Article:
Driver support is of course very important to make Coffee Lake/H310C combination work on Windows 7, but there is another crucial ingredient — the Windows Update service. At present Microsoft does not issue any Windows 7 updates to systems running unsupported processors and will advise their owners to upgrade to Windows 10 instead. Therefore, to make the Coffee Lake/H310C viable for businesses, Intel will need to ensure that Microsoft supports such systems as well. Microsoft for their part has not announced anything on the matter yet, so either Intel is working on a rather one-sided plan here, or the two vendors have a bigger plan in motion to resume OS support for the new H310 revision.

Since two of the world’s largest makers of motherboards already list their Intel H310 R2.0 (H310C) products on their websites, it is likely that the new platforms will hit the market shortly. It is unlikely that companies like ASUS or GIGABYTE will charge a hefty premium for Windows 7 support, after all these are entry-level motherboards. Meanwhile, what remains to be seen is whether and how Microsoft will support such platforms at all.

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Sources: PC Watch, ASUS, GIGABYTE

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  • Dragonstongue - Thursday, August 09, 2018 - link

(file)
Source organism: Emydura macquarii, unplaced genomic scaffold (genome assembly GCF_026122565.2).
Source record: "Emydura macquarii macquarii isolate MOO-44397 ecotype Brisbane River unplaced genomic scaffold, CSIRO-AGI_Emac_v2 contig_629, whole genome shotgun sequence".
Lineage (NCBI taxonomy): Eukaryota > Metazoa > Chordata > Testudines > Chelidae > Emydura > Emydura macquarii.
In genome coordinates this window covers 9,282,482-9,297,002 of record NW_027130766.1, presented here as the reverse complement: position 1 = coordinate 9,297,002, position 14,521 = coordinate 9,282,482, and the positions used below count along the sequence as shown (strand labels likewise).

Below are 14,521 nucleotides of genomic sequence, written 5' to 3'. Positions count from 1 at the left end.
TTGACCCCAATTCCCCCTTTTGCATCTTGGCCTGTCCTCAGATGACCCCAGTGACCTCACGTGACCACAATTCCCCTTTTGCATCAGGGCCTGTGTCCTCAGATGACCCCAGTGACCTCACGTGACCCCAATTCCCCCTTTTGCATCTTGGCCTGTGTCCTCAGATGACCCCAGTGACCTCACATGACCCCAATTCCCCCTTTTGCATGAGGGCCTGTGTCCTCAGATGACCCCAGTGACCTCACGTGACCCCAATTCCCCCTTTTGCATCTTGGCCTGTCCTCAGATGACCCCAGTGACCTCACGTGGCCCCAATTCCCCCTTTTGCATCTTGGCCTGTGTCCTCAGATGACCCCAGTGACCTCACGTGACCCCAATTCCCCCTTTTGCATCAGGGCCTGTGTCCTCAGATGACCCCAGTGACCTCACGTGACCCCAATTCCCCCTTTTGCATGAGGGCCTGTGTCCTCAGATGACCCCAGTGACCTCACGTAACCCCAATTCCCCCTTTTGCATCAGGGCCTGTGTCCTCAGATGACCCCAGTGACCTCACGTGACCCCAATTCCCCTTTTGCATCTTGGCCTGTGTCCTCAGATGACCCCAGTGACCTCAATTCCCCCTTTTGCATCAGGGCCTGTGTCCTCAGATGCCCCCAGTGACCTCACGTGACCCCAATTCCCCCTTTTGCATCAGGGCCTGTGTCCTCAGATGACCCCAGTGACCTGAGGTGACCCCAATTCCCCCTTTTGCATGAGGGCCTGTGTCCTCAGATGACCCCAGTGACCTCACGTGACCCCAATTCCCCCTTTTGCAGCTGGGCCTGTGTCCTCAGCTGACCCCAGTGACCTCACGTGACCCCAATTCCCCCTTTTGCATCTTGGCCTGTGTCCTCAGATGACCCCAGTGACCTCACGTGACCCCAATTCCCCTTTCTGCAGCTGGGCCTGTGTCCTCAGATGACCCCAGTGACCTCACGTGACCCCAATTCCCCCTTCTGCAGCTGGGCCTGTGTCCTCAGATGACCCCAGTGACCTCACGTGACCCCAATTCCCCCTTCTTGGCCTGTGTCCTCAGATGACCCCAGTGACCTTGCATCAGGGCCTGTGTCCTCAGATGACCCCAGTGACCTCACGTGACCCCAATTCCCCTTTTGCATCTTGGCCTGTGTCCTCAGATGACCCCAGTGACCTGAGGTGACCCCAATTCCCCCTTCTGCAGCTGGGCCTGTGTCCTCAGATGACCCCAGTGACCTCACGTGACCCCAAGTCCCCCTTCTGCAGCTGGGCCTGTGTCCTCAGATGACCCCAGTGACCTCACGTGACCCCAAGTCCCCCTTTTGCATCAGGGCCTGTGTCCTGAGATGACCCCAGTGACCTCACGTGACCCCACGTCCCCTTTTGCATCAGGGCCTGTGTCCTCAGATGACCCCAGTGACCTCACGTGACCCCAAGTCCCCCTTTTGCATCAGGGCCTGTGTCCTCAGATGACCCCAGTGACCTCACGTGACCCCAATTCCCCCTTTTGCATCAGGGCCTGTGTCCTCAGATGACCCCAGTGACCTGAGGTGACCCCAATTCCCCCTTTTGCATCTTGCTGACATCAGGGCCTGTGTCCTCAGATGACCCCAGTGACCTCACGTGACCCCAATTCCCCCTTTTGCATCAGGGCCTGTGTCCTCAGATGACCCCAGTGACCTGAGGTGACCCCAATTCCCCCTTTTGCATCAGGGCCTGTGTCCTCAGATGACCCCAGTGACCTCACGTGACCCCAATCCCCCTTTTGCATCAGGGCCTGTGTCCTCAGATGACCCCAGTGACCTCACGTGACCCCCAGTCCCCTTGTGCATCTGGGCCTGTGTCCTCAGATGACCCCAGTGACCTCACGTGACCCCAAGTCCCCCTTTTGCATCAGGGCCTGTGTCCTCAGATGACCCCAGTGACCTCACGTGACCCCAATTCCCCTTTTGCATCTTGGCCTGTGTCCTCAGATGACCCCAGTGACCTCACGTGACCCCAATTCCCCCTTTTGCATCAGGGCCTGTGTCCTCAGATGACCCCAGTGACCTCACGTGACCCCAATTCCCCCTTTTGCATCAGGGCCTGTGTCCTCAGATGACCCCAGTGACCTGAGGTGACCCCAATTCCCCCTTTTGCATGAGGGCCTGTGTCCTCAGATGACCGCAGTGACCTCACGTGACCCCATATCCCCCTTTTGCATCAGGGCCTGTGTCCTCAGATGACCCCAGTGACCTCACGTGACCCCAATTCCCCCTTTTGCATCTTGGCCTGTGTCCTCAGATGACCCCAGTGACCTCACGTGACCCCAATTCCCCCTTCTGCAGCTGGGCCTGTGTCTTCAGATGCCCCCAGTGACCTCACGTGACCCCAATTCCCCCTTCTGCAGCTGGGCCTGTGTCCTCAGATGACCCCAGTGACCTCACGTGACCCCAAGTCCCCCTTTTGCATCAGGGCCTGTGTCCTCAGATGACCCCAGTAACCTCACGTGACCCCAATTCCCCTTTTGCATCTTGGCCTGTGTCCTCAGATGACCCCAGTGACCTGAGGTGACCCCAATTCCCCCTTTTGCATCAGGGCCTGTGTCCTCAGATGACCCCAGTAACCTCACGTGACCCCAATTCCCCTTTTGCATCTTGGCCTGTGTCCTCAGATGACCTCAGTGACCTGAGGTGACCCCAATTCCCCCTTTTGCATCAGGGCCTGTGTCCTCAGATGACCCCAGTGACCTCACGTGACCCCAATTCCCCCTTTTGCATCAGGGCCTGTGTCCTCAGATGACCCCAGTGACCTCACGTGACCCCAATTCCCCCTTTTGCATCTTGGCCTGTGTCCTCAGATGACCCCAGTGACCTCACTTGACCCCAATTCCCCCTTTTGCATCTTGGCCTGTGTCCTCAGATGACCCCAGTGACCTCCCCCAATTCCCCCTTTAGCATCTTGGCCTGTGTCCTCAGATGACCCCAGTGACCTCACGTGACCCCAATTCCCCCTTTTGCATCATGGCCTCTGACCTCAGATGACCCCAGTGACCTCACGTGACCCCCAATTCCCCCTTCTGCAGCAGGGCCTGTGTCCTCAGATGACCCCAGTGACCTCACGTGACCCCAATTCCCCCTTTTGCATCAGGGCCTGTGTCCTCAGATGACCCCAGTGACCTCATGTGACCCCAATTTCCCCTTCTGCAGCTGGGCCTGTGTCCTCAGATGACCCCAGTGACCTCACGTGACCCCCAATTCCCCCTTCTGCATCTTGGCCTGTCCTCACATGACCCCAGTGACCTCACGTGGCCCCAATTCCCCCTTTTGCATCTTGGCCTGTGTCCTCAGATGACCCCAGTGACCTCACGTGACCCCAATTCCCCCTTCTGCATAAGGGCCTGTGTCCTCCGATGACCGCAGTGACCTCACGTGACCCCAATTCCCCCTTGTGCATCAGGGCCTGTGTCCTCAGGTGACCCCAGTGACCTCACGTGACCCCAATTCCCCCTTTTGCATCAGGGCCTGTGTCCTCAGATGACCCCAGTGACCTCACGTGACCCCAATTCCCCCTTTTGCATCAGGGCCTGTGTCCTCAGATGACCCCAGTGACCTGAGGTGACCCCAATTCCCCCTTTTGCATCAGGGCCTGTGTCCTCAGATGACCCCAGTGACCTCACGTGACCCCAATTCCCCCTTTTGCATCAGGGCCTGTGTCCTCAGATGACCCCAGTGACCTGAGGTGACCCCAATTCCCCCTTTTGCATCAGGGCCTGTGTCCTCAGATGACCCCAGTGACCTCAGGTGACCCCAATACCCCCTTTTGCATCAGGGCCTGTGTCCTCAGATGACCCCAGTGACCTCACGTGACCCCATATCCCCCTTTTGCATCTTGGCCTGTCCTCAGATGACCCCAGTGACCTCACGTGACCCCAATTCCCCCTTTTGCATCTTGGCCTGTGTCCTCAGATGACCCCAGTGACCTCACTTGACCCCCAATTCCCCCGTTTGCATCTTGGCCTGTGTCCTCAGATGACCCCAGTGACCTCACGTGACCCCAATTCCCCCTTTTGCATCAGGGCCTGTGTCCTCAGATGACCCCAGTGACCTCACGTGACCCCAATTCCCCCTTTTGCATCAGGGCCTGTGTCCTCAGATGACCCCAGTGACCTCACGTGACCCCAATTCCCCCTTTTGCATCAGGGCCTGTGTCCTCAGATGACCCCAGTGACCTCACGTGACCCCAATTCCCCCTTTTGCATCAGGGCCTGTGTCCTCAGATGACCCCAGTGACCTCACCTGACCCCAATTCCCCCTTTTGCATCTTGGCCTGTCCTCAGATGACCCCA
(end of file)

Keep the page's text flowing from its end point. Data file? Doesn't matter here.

if MSFT would do a "legacy mode" that is near identical to what Windows 7 is for the GUI and the way control panel operates, not force driver updates etc they likely would have almost everyone on Win 10 currently, but they pulled a stupid and claim to be "better" and "start menu is back" BS instead it is a "modernized" METRO.

    why can they not learn, most people are "ok" with keeping the familiar the same as long as it just works, dummies think that everyone wants basically everything to change and the end user to basically use their internet bandwidth to host updates instead of MSFT being the host (as they always have)

    They claim to be "modern" but are doing some really stupid moves from the day Win 8 launched until now where Windows is a "service" instead of an operating system that the USER controls.

    they really should have a Windows 7 "pseudo mode" they can do it, if they bothered to try
    Reply
  • Namisecond - Saturday, September 22, 2018 - link

    MSFT is one of those companies that think they are too big and important to fail. They've been going against the feedback of their customers for years. I'd love for MSFT to implement everything that you mentioned above. The likeliness of that happening is fairly low at this point. We'll see what happens a year after extended support for windows 7 ends and what the statistics show. Reply
  • danwat1234 - Thursday, August 09, 2018 - link

    You can install Windows 7 on a Coffee Lake system, no problem except perhaps drivers. You don't get the latest Turbo Boost behavior, oh well.
    This really required a hardware change?
    Windows update, oh well. Surf safe and u a good security suite and u should be good
    Reply
  • Namisecond - Saturday, September 22, 2018 - link

    If you don't pay attention to your windows updates, you'll also stop getting all updates, even security updates, after a certain point.

    There's a big difference between getting an OS to run on a hardware platform and official support.
    Reply
  • window10 - Monday, August 13, 2018 - link

    Just would like to say thanks for the information pertaining to Windows 7 64bit nothing else anywhere had a solution besides reinstalling. Reply